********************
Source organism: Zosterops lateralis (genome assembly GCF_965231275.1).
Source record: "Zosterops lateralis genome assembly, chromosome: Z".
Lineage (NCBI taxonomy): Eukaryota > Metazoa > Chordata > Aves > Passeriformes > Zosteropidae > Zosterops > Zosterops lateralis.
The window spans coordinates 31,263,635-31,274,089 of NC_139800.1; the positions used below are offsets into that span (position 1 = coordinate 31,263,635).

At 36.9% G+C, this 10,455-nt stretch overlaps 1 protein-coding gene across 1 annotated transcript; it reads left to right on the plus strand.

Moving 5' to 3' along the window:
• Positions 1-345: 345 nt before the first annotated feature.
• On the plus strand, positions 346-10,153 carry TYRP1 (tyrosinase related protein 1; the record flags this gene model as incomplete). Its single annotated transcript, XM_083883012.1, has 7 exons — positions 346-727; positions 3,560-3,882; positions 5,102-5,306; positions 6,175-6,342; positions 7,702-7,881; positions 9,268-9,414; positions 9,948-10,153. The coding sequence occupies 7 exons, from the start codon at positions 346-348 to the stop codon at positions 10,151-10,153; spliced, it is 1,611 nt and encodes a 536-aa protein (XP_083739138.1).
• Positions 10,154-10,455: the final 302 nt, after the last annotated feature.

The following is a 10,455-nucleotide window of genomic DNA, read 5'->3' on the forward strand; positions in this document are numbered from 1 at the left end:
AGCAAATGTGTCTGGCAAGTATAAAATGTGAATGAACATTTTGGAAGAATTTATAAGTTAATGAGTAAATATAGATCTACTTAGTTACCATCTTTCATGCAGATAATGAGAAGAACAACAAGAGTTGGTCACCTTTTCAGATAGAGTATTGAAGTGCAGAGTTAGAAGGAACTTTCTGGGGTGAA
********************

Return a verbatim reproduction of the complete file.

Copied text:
Source organism: Zosterops lateralis (genome assembly GCF_965231275.1).
Source record: "Zosterops lateralis genome assembly, chromosome: Z".
Lineage (NCBI taxonomy): Eukaryota > Metazoa > Chordata > Aves > Passeriformes > Zosteropidae > Zosterops > Zosterops lateralis.
The window spans coordinates 31,263,635-31,274,089 of NC_139800.1; the positions used below are offsets into that span (position 1 = coordinate 31,263,635).

At 36.9% G+C, this 10,455-nt stretch overlaps 1 protein-coding gene across 1 annotated transcript; it reads left to right on the plus strand.

Moving 5' to 3' along the window:
• Positions 1-345: 345 nt before the first annotated feature.
• On the plus strand, positions 346-10,153 carry TYRP1 (tyrosinase related protein 1; the record flags this gene model as incomplete). Its single annotated transcript, XM_083883012.1, has 7 exons — positions 346-727; positions 3,560-3,882; positions 5,102-5,306; positions 6,175-6,342; positions 7,702-7,881; positions 9,268-9,414; positions 9,948-10,153. The coding sequence occupies 7 exons, from the start codon at positions 346-348 to the stop codon at positions 10,151-10,153; spliced, it is 1,611 nt and encodes a 536-aa protein (XP_083739138.1).
• Positions 10,154-10,455: the final 302 nt, after the last annotated feature.

The following is a 10,455-nucleotide window of genomic DNA, read 5'->3' on the forward strand; positions in this document are numbered from 1 at the left end:
AGCAAATGTGTCTGGCAAGTATAAAATGTGAATGAACATTTTGGAAGAATTTATAAGTTAATGAGTAAATATAGATCTACTTAGTTACCATCTTTCATGCAGATAATGAGAAGAACAACAAGAGTTGGTCACCTTTTCAGATAGAGTATTGAAGTGCAGAGTTAGAAGGAACTTTCTGGGGTGAA